Monday, April 13, 2009

Determinism, alternate possibilities, and the grandfather paradox

Davis Lewis once wrote an article on the coherence of time-travel. My immediate interest is not in his defense of time-travel. Rather, what's interesting is his analysis of the ambiguities concerning what an agent can or cannot do. In that respect, his discussion is applicable to the debate between libertarians and compatibilists. Here is part of what he said:


I have argued so far that what goes on in a time travel story may be a possible pattern of events in four-dimensional space-time with no extra time dimension; that it may be correct to regard the scattered stages of the alleged time traveler as comprising a single person; and that we may legitimately assign to those stages and their surroundings a personal time order that disagrees sometimes with their order in external time. Some might concede all this, but protest that the impossibility of time travel is revealed after all when we ask not what the time traveler does, but what he could do. Could a time traveler change the past? It seems not: the events of a past moment could no more change than numbers could. Yet it seems that he would be as able as anyone to do things that would change the past if he did them. If a time traveler visiting the past both could and couldn’t do something that would change it, then there cannot possibly be such a time traveler.

Consider Tim. He detests his grandfather, whose success in the munitions trade built the family fortune that paid for Tim’s time machine. Tim would like nothing so much as to kill Grandfather, but alas he is too late. Grandfather died in his bed in 1957, while Tim was a young boy. But when Tim has built his time machine and traveled to 1920, suddenly he realizes that he is not too late after all. He buys a rifle; he spends long hours in target practice; he shadows Grandfather to learn the route of his daily walk to the munitions works; he rents a room along the route; and there he lurks, one winter day in 1921, rifle loaded, hate in his heart, as Grandfather walks closer, closer,. . . .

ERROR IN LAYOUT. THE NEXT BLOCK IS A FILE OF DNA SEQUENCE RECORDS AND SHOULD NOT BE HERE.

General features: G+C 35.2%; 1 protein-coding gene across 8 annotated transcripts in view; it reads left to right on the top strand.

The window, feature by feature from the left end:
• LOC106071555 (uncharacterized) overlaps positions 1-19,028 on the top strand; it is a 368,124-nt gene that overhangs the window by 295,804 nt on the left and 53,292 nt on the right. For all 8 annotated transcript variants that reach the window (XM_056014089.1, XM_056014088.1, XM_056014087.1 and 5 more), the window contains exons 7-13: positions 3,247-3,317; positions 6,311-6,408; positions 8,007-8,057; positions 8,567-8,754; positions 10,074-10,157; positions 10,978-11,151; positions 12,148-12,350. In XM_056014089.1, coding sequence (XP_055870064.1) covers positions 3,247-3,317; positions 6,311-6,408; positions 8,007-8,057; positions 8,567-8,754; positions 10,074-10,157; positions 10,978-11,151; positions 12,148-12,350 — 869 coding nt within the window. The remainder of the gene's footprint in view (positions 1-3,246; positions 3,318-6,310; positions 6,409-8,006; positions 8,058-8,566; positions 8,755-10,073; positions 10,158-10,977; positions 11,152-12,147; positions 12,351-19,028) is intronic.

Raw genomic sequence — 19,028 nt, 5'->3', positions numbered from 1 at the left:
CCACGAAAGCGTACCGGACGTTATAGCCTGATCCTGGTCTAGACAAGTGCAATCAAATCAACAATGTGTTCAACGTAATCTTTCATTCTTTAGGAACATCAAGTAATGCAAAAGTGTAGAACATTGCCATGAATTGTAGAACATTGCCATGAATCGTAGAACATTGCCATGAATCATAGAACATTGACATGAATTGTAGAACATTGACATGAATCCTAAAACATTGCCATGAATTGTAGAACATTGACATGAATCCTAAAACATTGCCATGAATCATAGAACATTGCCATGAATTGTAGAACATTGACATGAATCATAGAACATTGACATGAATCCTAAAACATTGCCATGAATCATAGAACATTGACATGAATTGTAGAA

Tim can kill Grandfather. He has what it takes. Conditions are perfect in every way: the best rifle money could buy, Grandfather an easy target only twenty yards away, not a breeze, door securely locked against intruders. Tim a good shot to begin with and now at the peak of training, and so on. What’s to stop him? The forces of logic will not stay his hand! No powerful chaperone stands by to defend the past from interference. (To imagine such a chaperone, as some authors do, is a boring evasion, not needed to make Tim’s story consistent.) In short, Tim is as much able to kill Grandfather as anyone ever is to kill anyone. Suppose that down the street another sniper, Tom, lurks waiting for another victim, Grandfather’s partner. Tom is not a time traveler, but otherwise he is just like Tim: same make of rifle, same murderous intent, same everything. We can even suppose that Tom, like Tim, believes himself to be a time traveler. Someone has gone to a lot of trouble to deceive Tom into thinking so. There’s no doubt that Tom can kill his victim; and Tim has everything going for him that Tom does. By any ordinary standards of ability, Tim can kill Grandfather.